Film School Rejects pressured Samara Weaving to choose a favorite role, but she diplomatically stated, "I think I've been really lucky in the versatility of the roles I've played. ... There have been golden moments in all the projects over the last couple years. I'm a very lucky lady." When asked about how she chooses roles, Weaving explained, "It's usually a gut feeling. If I'm afraid of the role and know it's going to be a challenge that excites me. I love figuring out the layers of a character. It's like a puzzle and hopefully, I get all the pieces in place before the cameras roll."

She may already feel blessed by the roles she's offered, but there's still one character Weaving would love to play at some stage in her career. As she revealed to Women's Wear Daily, she's "had a passion to play Marilyn Monroe for a really long time," adding, "I'm a little too young at the moment, but it's on my bucket list."  

People crossed the street to avoid Samara Weaving while she was in character

Guns Akimbo, the follow-up to Kiwi filmmaker Jason Lei Howden's fan favorite heavy metal horror Deathgasm, finds Samara Weaving occupying another strong female character, albeit one who's completely different to any other she's played. Starring as Nix, the unhinged ex-girlfriend of Daniel Radcliffe's slacker antihero, required a "wild" transformation on the actress' part. 

As she told Bloody Disgusting, "I had tattoos all over my hands and face and I had a black and silver mullet and no eyebrows. Fangs." As a result, regular people didn't react too kindly to her out in public. "It was like a social experiment. People would cross the street to get away from me. Because most of the time, because the turnaround is different in Australia, because we filmed it in New Zealand and I was under Equity, not SAG, so most of the time because it took like four or five hours to get into makeup, so I'd just go home with it on," she explained.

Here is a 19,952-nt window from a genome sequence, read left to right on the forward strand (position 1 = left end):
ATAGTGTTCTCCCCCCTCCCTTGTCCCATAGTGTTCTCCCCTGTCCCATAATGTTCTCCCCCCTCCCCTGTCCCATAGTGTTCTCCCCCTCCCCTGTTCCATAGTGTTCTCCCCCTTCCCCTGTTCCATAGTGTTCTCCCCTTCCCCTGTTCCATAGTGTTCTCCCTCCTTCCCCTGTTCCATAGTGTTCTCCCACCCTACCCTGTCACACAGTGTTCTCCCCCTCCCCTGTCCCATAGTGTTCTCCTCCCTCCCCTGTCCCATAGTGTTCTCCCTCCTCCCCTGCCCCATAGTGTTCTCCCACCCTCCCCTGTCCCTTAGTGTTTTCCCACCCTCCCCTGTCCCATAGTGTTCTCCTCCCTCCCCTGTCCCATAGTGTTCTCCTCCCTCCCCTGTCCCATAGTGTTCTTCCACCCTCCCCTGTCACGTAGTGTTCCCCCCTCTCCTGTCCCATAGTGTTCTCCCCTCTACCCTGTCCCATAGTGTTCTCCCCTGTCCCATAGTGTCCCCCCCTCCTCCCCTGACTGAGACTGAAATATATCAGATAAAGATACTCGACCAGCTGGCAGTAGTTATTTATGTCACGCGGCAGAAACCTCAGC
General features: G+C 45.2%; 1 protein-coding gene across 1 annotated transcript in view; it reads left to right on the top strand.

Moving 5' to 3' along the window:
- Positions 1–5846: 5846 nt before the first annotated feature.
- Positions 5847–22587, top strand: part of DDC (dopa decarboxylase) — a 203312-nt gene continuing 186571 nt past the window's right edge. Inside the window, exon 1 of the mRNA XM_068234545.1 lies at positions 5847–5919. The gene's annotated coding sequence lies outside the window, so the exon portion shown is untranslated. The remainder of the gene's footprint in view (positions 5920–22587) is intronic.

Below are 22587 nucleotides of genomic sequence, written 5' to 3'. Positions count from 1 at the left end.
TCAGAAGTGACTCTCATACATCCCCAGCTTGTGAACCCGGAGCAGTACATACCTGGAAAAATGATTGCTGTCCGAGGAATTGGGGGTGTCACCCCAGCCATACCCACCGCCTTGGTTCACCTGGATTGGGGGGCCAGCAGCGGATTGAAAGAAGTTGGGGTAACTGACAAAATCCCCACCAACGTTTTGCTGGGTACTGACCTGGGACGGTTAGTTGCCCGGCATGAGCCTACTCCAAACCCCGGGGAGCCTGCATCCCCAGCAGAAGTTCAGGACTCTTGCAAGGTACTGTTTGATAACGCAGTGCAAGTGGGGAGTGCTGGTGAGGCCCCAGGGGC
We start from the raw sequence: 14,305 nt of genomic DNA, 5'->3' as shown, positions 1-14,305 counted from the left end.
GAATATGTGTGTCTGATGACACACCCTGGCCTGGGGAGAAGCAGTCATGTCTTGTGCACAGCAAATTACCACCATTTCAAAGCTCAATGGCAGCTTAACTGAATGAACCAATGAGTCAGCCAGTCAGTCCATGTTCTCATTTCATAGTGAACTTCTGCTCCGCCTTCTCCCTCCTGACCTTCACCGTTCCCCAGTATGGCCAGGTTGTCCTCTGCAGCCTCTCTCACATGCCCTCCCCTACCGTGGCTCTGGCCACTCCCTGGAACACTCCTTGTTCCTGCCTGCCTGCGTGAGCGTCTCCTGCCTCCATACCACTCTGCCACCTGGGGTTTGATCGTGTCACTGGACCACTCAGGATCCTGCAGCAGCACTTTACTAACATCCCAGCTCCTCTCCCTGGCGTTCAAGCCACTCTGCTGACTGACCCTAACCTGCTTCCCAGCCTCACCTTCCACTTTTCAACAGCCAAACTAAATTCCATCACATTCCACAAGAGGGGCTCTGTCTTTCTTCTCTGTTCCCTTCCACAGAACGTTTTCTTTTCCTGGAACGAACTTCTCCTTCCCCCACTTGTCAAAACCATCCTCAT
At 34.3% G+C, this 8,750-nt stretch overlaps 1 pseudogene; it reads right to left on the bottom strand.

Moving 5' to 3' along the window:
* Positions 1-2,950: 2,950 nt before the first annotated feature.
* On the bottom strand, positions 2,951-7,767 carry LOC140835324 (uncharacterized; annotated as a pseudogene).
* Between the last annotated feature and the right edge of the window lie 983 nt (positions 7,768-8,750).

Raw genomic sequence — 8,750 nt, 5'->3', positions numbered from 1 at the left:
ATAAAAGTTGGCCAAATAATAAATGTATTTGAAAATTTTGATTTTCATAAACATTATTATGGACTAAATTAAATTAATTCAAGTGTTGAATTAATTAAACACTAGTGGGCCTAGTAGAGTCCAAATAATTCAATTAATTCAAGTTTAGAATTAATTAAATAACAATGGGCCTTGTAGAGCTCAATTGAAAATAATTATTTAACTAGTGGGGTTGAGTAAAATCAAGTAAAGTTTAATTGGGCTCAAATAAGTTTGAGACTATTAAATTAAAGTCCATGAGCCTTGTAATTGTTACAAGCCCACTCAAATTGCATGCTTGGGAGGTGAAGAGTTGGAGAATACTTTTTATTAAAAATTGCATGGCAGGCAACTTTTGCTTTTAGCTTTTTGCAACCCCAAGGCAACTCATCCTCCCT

Sometimes, people would outright avoid her in the street. "Yeah, people would run away. I'd try and buy groceries and they would look very concerned," Weaving recalled.

Australia taught Samara Weaving to be more relaxed about Hollywood

She's been settled in Los Angeles for a while now but, as Samara Weaving told Refinery29, it was her Australian heritage that prepared her to stay cool about Hollywood. "In Australia, everything is much smaller, and there are less actors. There definitely is that allure to going over to [Hollywood] because everything seems to be happening over there. You assume that if you can make it in Hollywood, you will be okay and be able to work as an actor," she shared. "It can be really daunting, but the Australian culture can teach you to have a sense of humor about [the business] and making movies."

Still, there are certain things about Oz that she misses, as Weaving admitted to Qantas. If she could take transport one thing from home to L.A., it'd be "the beaches." She explained, "I live in West Hollywood, which is about an hour away from the nearest beach when you take traffic into account. The trick is to make friends with people who have pools."